Not for Publication in West's Federal Reporter Citation Limited Pursuant to 1st Cir. Loc. R. 32.3
Before Torruella, Lipez, and Howard, Circuit Judges.
After a bench trial, the district court entered judgment for the United States on Dr. Juan R. Sanchez Infante's claim under the Federal Tort Claims Act ("FTCA"), 28 U.S.C. § 2671 et seq., that certain Veteran's Administration ("VA") physicians negligently failed to review his MRI, to discuss the MRI results with him, and to prescribe an anticoagulant therapy that would have averted his 1994 stroke. Sanchez appeals and we affirm.
We present a brief overview of the case, saving a more detailed recitation for our analysis. The following facts are undisputed.
Sanchez began work at the San Juan Veterans Administration Medical Center as a pathologist in 1991. During his required physical examination, he was diagnosed with diabetes mellitus type II, and placed on Glucotrol to control his elevated blood sugar. Sanchez was 5'2" tall and weighed between 190 and 210 pounds during the relevant time period. He did not exercise, had a poor diet and a family history of cardiac problems, and drank socially nearly every day. Sanchez also worked long hours at the hospital and characterized his duties as stressful. His medical records from 1991 to 1994 show three blood pressure readings (one normal and two borderline hypertensive by 1994 standards) and consistent difficulties in controlling his blood sugar.
In early 1994, one of Sanchez's colleagues, Dr. Angel Noriega, noticed that Sanchez was falling asleep during the day, and, fearing that Sanchez was suffering from sleep apnea,1 arranged for an evaluation. Part of the evaluation consisted of a March 7, 1994 polysomnography,2 which revealed a significant number of apnea episodes during the test period. Noriega also sent Sanchez for a magnetic resonance imagining ("MRI") study, to check for brain lesions indicative of a particularly serious form of sleep apnea. On March 22, 1994, Sanchez had the MRI, which showed no brain lesions and was essentially normal. However, the MRI report included the notation: "Multiple hyperintense focci are seen within the periventricular white matter suggestive of deep white matter ischemic3 changes. Please, correlate clinically." The medical records do not indicate whether Sanchez's physicians ever acted upon the MRI or discussed it with him. Nonetheless, Sanchez was successfully treated for his sleep apnea condition.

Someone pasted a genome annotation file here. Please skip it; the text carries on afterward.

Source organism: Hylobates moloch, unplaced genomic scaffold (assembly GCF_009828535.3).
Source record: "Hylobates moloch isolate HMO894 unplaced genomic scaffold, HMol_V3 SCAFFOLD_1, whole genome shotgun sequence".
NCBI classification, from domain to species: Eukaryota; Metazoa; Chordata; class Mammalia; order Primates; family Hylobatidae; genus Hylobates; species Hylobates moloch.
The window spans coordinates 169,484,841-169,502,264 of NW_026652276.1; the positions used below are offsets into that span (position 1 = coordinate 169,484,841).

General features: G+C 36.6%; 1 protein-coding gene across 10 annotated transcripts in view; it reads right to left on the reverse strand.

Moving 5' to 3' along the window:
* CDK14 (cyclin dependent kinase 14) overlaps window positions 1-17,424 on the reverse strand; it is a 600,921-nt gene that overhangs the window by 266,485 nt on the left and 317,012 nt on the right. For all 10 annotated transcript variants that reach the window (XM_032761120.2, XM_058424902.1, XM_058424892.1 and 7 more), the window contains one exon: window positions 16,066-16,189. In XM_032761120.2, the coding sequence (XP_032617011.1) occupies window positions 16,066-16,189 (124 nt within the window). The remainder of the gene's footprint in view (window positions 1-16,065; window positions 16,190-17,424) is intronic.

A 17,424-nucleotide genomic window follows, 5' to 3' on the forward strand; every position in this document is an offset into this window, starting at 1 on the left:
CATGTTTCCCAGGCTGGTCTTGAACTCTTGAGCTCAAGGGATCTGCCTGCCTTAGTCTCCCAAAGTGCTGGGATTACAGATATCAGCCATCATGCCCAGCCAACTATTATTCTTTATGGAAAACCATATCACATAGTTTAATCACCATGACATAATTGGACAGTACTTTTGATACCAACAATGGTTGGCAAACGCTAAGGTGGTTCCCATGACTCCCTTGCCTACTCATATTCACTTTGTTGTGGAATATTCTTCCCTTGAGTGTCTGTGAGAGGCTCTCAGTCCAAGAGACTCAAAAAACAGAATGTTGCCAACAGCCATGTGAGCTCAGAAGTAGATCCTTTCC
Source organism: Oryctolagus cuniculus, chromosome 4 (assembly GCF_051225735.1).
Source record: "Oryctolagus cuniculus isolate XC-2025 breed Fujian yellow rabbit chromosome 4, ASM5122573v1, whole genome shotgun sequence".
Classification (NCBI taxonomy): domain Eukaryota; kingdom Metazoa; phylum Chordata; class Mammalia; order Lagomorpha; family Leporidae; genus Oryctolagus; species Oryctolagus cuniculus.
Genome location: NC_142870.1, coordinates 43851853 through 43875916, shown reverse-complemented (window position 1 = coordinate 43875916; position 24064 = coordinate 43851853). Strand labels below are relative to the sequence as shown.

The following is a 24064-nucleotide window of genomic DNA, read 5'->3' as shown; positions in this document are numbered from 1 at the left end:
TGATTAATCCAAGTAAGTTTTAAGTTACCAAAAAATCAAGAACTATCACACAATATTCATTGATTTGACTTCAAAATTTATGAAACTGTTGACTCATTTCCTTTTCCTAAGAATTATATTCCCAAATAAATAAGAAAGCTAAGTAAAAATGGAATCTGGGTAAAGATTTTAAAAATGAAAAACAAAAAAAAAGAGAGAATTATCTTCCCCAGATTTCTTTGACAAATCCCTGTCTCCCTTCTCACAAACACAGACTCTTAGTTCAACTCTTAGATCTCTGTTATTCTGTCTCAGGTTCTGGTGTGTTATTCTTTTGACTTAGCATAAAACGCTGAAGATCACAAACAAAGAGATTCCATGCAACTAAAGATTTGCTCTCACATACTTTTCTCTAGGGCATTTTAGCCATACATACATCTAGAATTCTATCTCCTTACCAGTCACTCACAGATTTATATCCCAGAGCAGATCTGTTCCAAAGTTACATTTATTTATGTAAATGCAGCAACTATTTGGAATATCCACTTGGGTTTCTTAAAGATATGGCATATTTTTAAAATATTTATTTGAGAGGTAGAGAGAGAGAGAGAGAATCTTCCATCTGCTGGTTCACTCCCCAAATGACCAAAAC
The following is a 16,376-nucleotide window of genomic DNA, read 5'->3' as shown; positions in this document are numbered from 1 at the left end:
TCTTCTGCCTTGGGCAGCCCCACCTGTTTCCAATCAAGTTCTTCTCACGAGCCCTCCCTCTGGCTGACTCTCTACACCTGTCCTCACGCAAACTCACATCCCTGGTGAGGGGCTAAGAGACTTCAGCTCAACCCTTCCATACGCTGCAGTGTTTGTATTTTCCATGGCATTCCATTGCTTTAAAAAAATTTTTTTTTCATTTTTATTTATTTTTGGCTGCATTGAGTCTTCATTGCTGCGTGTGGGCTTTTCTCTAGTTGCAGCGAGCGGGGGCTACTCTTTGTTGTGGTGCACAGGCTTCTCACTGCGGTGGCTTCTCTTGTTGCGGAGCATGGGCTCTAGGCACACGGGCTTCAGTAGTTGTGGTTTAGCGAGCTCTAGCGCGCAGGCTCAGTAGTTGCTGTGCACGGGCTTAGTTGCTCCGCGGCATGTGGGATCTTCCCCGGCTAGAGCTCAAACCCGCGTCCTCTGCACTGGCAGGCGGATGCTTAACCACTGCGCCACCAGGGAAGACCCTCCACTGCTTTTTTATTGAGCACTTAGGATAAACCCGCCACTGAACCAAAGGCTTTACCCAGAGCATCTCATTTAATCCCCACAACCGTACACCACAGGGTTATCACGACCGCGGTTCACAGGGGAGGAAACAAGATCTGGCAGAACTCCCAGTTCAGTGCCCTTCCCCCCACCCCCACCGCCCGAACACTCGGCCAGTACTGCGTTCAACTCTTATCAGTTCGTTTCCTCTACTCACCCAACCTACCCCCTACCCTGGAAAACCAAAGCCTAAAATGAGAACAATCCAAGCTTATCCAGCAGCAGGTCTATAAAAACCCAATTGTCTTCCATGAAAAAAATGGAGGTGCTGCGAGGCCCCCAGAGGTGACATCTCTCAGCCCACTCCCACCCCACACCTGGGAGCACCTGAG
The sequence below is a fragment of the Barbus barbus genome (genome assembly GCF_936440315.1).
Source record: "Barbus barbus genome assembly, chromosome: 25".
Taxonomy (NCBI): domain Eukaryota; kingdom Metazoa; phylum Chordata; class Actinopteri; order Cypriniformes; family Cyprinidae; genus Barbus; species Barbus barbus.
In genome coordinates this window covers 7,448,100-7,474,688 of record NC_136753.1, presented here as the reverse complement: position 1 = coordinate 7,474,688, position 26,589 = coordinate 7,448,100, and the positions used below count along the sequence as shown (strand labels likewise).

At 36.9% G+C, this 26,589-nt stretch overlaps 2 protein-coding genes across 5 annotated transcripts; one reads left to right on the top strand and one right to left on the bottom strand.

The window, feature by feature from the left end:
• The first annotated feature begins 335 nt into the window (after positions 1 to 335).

On August 31, 1994, Sanchez suffered a cerebrovascular accident ("CVA"), a "stroke" in common parlance. The stroke left him with significant paralysis of the right side of his body, which has required him to walk with a cane or braces and learn to perform his duties as a pathologist with his left hand. The stroke has also caused emotional disturbances and depression. Sanchez was placed on anticoagulant therapy immediately after the stroke. In the following years, Sanchez suffered from a host of other health problems, including two subsequent CVAs, and has been regularly treated by VA physicians. Sanchez claims that, upon requesting his medical records for a 1999 procedure, he learned of the 1994 MRI report for the first time.Sanchez filed his administrative claim in December 2000, and, after it was denied, he filed this action in the district court on April 17, 2002. As noted, he alleged that the treating VA physicians failed to review the MRI, to discuss the MRI with him, and to provide proper treatment to avert the stroke that he would suffer five months later. The government moved to dismiss on grounds of lack of jurisdiction, arguing that Sanchez failed to file his administrative claim within two years of his 1994 stroke. The court denied the motion because, on the pleading record, there was no indication that Sanchez was aware of the alleged malpractice until he saw the MRI report in October 1999. See generally Gonzalez v. United States, 284 F.3d 281, 288-89 (1st Cir. 2002)(discovery rule tolls running of statute of limitations applicable to the filing of the administrative claim that is a prerequisite to an FTCA action).